Tag Archives: submission guidelines

Delusions and Adventures – Two Open Submission Opportunities

Writer friends and followers:

While there are a host of magazines and collections that often solicit submissions, two recent options caught my eye.

ApparitionLit runs a quarterly open solicitation for submissions of poetry and short fiction, with some appropriately thrilling or mysterious theme. This quarter is “delusion,” but unfortunately, the session is about to close (Feb 28th).

They’re accepting works with a theme of vision from May 15-31, and submission guidelines can be found here.

Find a quiet place, listen to the voices in your head, and write out all your inner pain… easy!






Since I’ve been focused on preparing my own submission, I failed as a blogger and provided those links far too late for anyone else to benefit. To make up for this heinous misdeed, here is another opportunity for short story submissions:

Rachel Ritchey is organizing a short story contest for adventure fantasy and sci-fi pieces as part of an anthology to raise money for charity. The inspiration for this piece is a cover picture provided with the submission details at the link above.

This contest just opened up today (Feb 26th) and runs until March 16th.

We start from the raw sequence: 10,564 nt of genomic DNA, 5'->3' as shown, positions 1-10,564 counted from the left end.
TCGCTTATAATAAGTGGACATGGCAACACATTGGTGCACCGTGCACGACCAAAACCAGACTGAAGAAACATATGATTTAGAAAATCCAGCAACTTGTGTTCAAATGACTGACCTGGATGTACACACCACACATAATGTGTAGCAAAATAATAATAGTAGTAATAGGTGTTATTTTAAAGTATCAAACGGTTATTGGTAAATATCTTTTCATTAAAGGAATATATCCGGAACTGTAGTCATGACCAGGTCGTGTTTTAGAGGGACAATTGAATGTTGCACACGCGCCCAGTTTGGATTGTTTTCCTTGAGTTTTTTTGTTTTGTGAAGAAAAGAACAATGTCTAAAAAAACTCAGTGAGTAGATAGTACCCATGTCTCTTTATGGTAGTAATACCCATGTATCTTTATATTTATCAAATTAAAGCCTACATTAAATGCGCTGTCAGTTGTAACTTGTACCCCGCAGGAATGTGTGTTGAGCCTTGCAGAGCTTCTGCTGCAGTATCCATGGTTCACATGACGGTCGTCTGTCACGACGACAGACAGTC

Now my guilty conscience is (somewhat) appeased, and I can get back to working on my own pieces.

Elements of Critique: Plan

I’m about to go to overseas with the military, and I don’t think I’m going to find a writers’ group like the one I’m leaving here. Perhaps you can relate to not finding a good group where you are.

What’s stopping me from starting my own group? Fear of a challenge I’ve never tried before? Fear based in lack of experience? Worry that I wouldn’t know where to start?

After the A to Z and the two add-ons, I’ve covered the essentials for how to critique. The only question I can think to answer now is, “How do I run a critique group?”  It’s simple once I have a plan.


To answer that question, I’ll steal from the guidelines used at the lovely group I attend. This is a starting point; these can be altered to suit whatever an in-person group needs, and can easily be adapted for an online group.

1. We set up a monthly date. Ours is the fourth Tuesday of every month. A monthly group means I’m not always critiquing or writing a submission. It’s manageable for me. Your mileage may vary.

2. We say submit up to 1200 words a week before the meeting. Setting that limit helps ensure we can all read the submissions even if we have busy lives. We’re pretty flexible about it; I usually submit a longer piece with a 1200-word spot marked so that if someone is willing to critique more, they can.

3. We have a standard format for submission. This seems nitpicky, but there’s a reason “A” is all about appearance. I got a comment from someone judging a competition, stating that the vast majority of submissions were disqualified because people failed to follow the guidelines on format. Ours is: header with last name/title on left, page number on right. First page upper left has name, address, email, and word count. The whole submission must be Times New Roman, double spaced.